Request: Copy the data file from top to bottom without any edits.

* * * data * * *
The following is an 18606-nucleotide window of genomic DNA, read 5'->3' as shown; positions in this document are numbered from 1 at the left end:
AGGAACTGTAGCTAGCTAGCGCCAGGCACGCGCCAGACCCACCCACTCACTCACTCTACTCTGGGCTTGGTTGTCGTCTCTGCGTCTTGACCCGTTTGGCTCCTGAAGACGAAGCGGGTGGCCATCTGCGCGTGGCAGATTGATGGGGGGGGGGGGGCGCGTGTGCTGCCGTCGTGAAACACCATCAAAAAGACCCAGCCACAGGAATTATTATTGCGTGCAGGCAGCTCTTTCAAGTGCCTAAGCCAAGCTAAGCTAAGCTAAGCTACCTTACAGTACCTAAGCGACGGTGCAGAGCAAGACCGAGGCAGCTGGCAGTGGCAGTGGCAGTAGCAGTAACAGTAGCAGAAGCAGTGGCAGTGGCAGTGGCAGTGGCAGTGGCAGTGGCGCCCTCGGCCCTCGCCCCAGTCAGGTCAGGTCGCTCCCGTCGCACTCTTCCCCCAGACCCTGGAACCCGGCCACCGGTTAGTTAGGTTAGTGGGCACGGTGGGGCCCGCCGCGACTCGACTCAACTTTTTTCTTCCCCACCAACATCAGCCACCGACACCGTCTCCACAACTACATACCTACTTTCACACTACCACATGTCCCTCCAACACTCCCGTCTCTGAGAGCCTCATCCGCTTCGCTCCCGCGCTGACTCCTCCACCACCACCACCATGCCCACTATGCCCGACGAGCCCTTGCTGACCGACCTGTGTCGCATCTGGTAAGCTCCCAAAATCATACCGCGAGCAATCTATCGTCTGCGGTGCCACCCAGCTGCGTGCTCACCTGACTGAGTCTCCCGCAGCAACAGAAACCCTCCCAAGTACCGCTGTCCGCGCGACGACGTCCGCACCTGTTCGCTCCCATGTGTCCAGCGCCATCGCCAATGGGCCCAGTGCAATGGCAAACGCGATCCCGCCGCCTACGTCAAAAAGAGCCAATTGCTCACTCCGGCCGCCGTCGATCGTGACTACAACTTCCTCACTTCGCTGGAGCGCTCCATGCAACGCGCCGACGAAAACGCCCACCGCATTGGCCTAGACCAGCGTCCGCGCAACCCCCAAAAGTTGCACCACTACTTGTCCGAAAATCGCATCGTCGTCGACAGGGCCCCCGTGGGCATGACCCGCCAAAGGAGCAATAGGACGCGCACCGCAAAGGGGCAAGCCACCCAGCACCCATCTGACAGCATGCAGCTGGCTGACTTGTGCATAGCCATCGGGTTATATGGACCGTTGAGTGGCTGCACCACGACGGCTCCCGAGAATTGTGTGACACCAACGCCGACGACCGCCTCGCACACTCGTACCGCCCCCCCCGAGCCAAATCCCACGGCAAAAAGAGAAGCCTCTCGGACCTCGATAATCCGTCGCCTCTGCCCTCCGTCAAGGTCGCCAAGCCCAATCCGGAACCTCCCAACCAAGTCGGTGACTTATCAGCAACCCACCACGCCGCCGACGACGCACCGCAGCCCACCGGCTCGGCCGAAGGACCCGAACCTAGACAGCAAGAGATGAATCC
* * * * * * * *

The following is an 18606-nucleotide window of genomic DNA, read 5'->3' as shown; positions in this document are numbered from 1 at the left end:
AGGAACTGTAGCTAGCTAGCGCCAGGCACGCGCCAGACCCACCCACTCACTCACTCTACTCTGGGCTTGGTTGTCGTCTCTGCGTCTTGACCCGTTTGGCTCCTGAAGACGAAGCGGGTGGCCATCTGCGCGTGGCAGATTGATGGGGGGGGGGGGGCGCGTGTGCTGCCGTCGTGAAACACCATCAAAAAGACCCAGCCACAGGAATTATTATTGCGTGCAGGCAGCTCTTTCAAGTGCCTAAGCCAAGCTAAGCTAAGCTAAGCTACCTTACAGTACCTAAGCGACGGTGCAGAGCAAGACCGAGGCAGCTGGCAGTGGCAGTGGCAGTAGCAGTAACAGTAGCAGAAGCAGTGGCAGTGGCAGTGGCAGTGGCAGTGGCAGTGGCGCCCTCGGCCCTCGCCCCAGTCAGGTCAGGTCGCTCCCGTCGCACTCTTCCCCCAGACCCTGGAACCCGGCCACCGGTTAGTTAGGTTAGTGGGCACGGTGGGGCCCGCCGCGACTCGACTCAACTTTTTTCTTCCCCACCAACATCAGCCACCGACACCGTCTCCACAACTACATACCTACTTTCACACTACCACATGTCCCTCCAACACTCCCGTCTCTGAGAGCCTCATCCGCTTCGCTCCCGCGCTGACTCCTCCACCACCACCACCATGCCCACTATGCCCGACGAGCCCTTGCTGACCGACCTGTGTCGCATCTGGTAAGCTCCCAAAATCATACCGCGAGCAATCTATCGTCTGCGGTGCCACCCAGCTGCGTGCTCACCTGACTGAGTCTCCCGCAGCAACAGAAACCCTCCCAAGTACCGCTGTCCGCGCGACGACGTCCGCACCTGTTCGCTCCCATGTGTCCAGCGCCATCGCCAATGGGCCCAGTGCAATGGCAAACGCGATCCCGCCGCCTACGTCAAAAAGAGCCAATTGCTCACTCCGGCCGCCGTCGATCGTGACTACAACTTCCTCACTTCGCTGGAGCGCTCCATGCAACGCGCCGACGAAAACGCCCACCGCATTGGCCTAGACCAGCGTCCGCGCAACCCCCAAAAGTTGCACCACTACTTGTCCGAAAATCGCATCGTCGTCGACAGGGCCCCCGTGGGCATGACCCGCCAAAGGAGCAATAGGACGCGCACCGCAAAGGGGCAAGCCACCCAGCACCCATCTGACAGCATGCAGCTGGCTGACTTGTGCATAGCCATCGGGTTATATGGACCGTTGAGTGGCTGCACCACGACGGCTCCCGAGAATTGTGTGACACCAACGCCGACGACCGCCTCGCACACTCGTACCGCCCCCCCCGAGCCAAATCCCACGGCAAAAAGAGAAGCCTCTCGGACCTCGATAATCCGTCGCCTCTGCCCTCCGTCAAGGTCGCCAAGCCCAATCCGGAACCTCCCAACCAAGTCGGTGACTTATCAGCAACCCACCACGCCGCCGACGACGCACCGCAGCCCACCGGCTCGGCCGAAGGACCCGAACCTAGACAGCAAGAGATGAATCC